EU game-plans amid wait for new UK MP

Caught up in political turmoil (Italy and Germany) or scandal (Austria), in government-making (Denmark) or government dissolution (Greece), European Union (EU) leaders are keeping only half an eye on the dizzying spectacle of the Conservative Party leadership race.

But they are well aware that reality will come knocking soon enough on Brussels’ door.

The new UK prime minister will be hungry to make his or her name, to go down in history books as the one who “solved Brexit”.

Whatever solving Brexit looks like.

And therein lies the clue as to why EU leaders aren’t paying too much attention – yet.

It’s easy for Tory leadership hopefuls to promise a pain-free no deal Brexit, a thorough renegotiation with Brussels, a possible second referendum or a definite exit by 31 October (the date the current Brexit extension runs out).

Making good on those promises could prove rather more challenging. And the EU knows the next UK prime minister will have to be seen to be trying hard.

And so, inevitably, if desperately unwillingly, the minds of EU diplomats are slowly beginning to return to The Thorniest Brexit issue of all: the backstop.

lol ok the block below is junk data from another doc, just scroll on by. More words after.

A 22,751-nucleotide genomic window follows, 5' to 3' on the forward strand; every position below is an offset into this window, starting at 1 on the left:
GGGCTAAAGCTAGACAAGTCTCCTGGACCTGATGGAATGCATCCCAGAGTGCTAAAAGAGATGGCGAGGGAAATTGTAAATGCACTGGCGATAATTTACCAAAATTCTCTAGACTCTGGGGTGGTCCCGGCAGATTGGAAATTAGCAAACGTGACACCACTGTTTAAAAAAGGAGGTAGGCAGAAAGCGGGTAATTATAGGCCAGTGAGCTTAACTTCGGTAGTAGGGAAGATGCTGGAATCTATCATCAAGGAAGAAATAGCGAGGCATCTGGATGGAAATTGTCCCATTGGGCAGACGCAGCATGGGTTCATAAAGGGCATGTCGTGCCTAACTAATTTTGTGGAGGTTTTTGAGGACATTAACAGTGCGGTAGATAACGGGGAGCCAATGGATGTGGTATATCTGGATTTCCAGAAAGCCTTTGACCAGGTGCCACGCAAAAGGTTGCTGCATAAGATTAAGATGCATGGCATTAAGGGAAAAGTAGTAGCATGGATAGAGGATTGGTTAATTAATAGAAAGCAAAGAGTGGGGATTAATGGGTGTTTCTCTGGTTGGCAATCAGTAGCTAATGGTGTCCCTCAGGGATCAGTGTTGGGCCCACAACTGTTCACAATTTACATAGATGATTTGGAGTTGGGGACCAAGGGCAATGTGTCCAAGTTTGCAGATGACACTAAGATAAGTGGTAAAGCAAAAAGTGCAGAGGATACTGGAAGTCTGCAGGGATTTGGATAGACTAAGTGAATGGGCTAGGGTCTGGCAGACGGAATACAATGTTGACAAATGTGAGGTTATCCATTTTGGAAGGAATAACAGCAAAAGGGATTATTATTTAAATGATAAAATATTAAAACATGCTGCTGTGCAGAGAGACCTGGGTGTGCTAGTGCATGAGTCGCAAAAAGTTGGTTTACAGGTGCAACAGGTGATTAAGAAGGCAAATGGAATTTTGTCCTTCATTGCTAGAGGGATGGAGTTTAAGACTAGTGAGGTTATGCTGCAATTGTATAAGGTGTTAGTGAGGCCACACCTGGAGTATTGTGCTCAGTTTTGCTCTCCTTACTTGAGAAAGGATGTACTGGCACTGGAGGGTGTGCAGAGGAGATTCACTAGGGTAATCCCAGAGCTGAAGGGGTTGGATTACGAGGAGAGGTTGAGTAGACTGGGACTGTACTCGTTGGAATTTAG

If the new UK prime minister intends to leave with a deal, then he or she will very likely come to Brussels (as well as trying their luck in Berlin and Paris) asking for changes.

Now, the official EU response is well-rehearsed: “The Withdrawal Agreement (which includes the backstop) is closed. It was signed off by Theresa May and her cabinet. There will be no changes.”

But realpolitik means that, at the very least, EU leaders will feel obliged to listen politely to the Brexit proposals of the next occupant of no 10 Downing Street.

And they will want to listen IF they believe the new UK prime minister is serious and capable of triggering a no deal Brexit. All EU leaders – Emmanuel Macron included – want to avoid no deal.

And a new UK prime minister means new mathematics in parliament. The EU will be watching closely to see if he or she could reliably carry a parliamentary majority for a Brexit deal. –BBC

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